“It’s important to note that having a good credit history will yield you a much lower origination fee,” Dayan said. “Those fees are negotiable for larger loans, but will commonly require you to put up something, such as accepting a higher Annual Percentage Rate (APR) on your loan.”

Mortgage

Mortgage origination fees — also called mortgage points — can vary drastically as they are determined by the lender, said Jason Larkins, a Scarborough, Maine-based branch manager at United Fidelity Funding. These fees are charged to cover the labor involved in the processing, underwriting and funding of a mortgage, as well as third party fees incurred in tasks such as verifying your employment.

Many lenders, such as banks, credit unions and brokerages, charge a flat origination fee. This means the fee is not based on the amount you borrow. Others could charge a 0.5% to 1% origination fee; the VA home loan program sets a cap at 1%. “However, if a borrower is paying a 1% origination fee, they are likely paying too much and can shop for a better deal,” Larkins said.

At the beginning of the mortgage application process, lenders must disclose the exact origination fee being charged in an official Loan Estimate form. Lenders may not increase the stated fee except under special circumstances, such as if you decrease your down payment or change your type of loan. However, you could negotiate it downwards depending on your credit score, and the size and duration of your requested loan.

As long as you meet certain criteria outlined in IRS Publication 530, your mortgage origination fees may also be tax deductible.

Student loans

Origination fees for federal student loans are set by the government and may vary depending on whether you have a direct subsidized, direct unsubsidized or direct plus-type loan. Those fees could range from 1.062% to 4.264%  and are deducted from the loan amount — meaning you get a smaller loan in the end but will still pay back the full amount. For example, if you were to take out a $10,000 loan with a 4% origination fee, you would only receive $9,600 but would have to pay back the entire $10,000.

The only federal student loans that didn’t charge an origination fee were the Perkins Loans for undergraduate and graduate students in financial need, but this program recently ended. While most student loans provided by private lenders such as credit unions and banks might not come with origination fees, they could cost you more in the long run by charging higher interest rates. Private student loans also don’t come with the federal protections that are standard with federal loans.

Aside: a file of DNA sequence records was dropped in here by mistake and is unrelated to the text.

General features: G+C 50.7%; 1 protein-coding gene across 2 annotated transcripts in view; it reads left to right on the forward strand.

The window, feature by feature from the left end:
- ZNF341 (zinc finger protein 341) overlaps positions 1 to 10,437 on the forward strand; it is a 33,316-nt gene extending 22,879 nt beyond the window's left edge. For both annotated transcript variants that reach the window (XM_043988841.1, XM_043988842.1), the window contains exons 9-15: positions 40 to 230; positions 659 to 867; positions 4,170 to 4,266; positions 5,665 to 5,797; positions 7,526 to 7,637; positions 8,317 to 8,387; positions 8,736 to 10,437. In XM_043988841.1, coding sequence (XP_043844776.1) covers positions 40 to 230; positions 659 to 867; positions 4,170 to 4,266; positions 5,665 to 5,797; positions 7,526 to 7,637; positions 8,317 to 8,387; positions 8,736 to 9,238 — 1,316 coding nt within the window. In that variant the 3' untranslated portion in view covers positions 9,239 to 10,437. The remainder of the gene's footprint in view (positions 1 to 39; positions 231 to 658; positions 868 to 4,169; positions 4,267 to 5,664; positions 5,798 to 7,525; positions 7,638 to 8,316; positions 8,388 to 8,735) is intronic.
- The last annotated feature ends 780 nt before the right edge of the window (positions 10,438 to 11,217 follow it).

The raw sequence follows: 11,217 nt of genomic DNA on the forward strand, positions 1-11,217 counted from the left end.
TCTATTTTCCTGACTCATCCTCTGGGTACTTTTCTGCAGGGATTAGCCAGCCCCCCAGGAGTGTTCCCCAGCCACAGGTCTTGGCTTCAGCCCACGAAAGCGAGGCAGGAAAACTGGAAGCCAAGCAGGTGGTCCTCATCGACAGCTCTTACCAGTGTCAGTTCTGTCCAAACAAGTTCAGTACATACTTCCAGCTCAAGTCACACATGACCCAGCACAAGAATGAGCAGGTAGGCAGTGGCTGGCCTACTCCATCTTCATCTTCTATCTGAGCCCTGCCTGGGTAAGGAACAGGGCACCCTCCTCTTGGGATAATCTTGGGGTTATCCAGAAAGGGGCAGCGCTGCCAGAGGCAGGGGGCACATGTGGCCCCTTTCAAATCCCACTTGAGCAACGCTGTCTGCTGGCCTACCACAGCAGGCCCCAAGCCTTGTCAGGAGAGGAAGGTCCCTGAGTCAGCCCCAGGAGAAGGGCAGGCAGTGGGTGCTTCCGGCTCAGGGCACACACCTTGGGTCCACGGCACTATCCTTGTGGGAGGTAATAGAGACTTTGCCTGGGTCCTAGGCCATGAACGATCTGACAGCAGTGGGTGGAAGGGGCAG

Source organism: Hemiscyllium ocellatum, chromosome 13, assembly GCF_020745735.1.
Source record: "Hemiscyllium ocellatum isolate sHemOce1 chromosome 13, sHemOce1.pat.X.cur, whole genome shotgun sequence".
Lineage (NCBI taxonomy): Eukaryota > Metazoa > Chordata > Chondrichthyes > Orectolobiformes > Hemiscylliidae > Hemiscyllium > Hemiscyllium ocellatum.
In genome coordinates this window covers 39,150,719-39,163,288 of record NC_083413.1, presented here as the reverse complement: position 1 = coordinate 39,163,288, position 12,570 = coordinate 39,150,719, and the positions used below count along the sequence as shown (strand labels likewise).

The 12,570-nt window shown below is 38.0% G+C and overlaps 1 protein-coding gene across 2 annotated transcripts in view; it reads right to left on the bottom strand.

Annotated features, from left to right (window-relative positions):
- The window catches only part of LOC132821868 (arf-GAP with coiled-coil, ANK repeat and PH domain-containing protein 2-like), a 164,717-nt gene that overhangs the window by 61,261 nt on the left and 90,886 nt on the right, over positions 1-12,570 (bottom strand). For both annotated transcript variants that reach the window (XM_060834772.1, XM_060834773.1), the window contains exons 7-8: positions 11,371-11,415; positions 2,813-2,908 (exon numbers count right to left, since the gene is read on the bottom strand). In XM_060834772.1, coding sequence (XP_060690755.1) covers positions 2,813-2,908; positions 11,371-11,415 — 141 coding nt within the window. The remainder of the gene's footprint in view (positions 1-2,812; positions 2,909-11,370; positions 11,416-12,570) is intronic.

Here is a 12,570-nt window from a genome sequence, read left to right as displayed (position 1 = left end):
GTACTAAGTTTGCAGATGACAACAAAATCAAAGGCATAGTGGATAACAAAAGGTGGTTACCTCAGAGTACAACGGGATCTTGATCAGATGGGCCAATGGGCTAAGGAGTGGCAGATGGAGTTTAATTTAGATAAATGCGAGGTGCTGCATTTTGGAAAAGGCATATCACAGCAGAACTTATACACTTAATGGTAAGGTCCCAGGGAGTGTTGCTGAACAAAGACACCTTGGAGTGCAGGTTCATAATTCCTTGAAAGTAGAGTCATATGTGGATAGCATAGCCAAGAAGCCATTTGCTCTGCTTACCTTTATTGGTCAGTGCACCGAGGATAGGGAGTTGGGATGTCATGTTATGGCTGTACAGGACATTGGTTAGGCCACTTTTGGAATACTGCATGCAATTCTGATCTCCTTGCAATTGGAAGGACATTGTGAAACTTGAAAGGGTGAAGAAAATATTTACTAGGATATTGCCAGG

Keep in mind that loans with lower interest rates but higher fees can cost more than loans with a higher interest rate and no fees. An easy way to calculate whether your lender is giving you a good deal is to remember that 3% to 4% in fees is equivalent to a 1% higher interest rate.

Is my origination fee too high?

Origination fees are not required, so it’s at the lender’s discretion to waive or negotiate the fee, said Kris Alban, the San Diego-based executive vice president of iGrad.

“It’s always smart to ask for a discount, especially if you have a high credit score and it’s a large loan,” Alban said. “When negotiating, the lender may agree to lower or waive the origination fees if you’ll pay a higher interest rate — meaning they will still make a profit, and you can pay the fees over the length of the loan rather than up front.”

To get the best big picture outlook of whether you’re getting a good deal on your loan, make sure you’re not just comparing the origination fees but also factoring in the interest rate. For example:

  • A $10,000 loan at a 4.99% APR for five years with a 3% origination fee will cost you $11,620 over the life of the loan.
  • The same loan at 5.65% APR with a 1.5% origination fee will cost you $11,652 over the life of the loan.

“Pay attention to both the interest rate and APR,” Alban said. “If they are different, the lender is most likely factoring additional fees into the APR; any origination fee over 4% of the total loan amount is excessive.”

The bottom line

Origination fees are charged by lenders to cover the costs of processing your loan, whether you’re looking for a mortgage, personal loan or student loan. Even though lenders are subject to regulations, be cautious of anything that sounds too good to be true and remember that the absence of origination fees can translate into higher interest rates. “Take the time to read the fine print and completely understand the terms of the loan,” Luethje said.

While you should exercise your ability to price origination fees with different lenders to get you the best deal possible, remember there is no one-size-fits-all scenario. “Make the choice that best fits your needs. If an upfront origination fee hinders your ability to receive a loan but a higher interest rate is a better option, then that might be the best scenario for you as a consumer,” Luethje said.

Advertiser Disclosure: The products that appear on this site may be from companies from which MagnifyMoney receives compensation. This compensation may impact how and where products appear on this site (including, for example, the order in which they appear). MagnifyMoney does not include all financial institutions or all products offered available in the marketplace.

Barbara Balfour
Barbara Balfour |

Barbara Balfour is a writer at MagnifyMoney. You can email Barbara here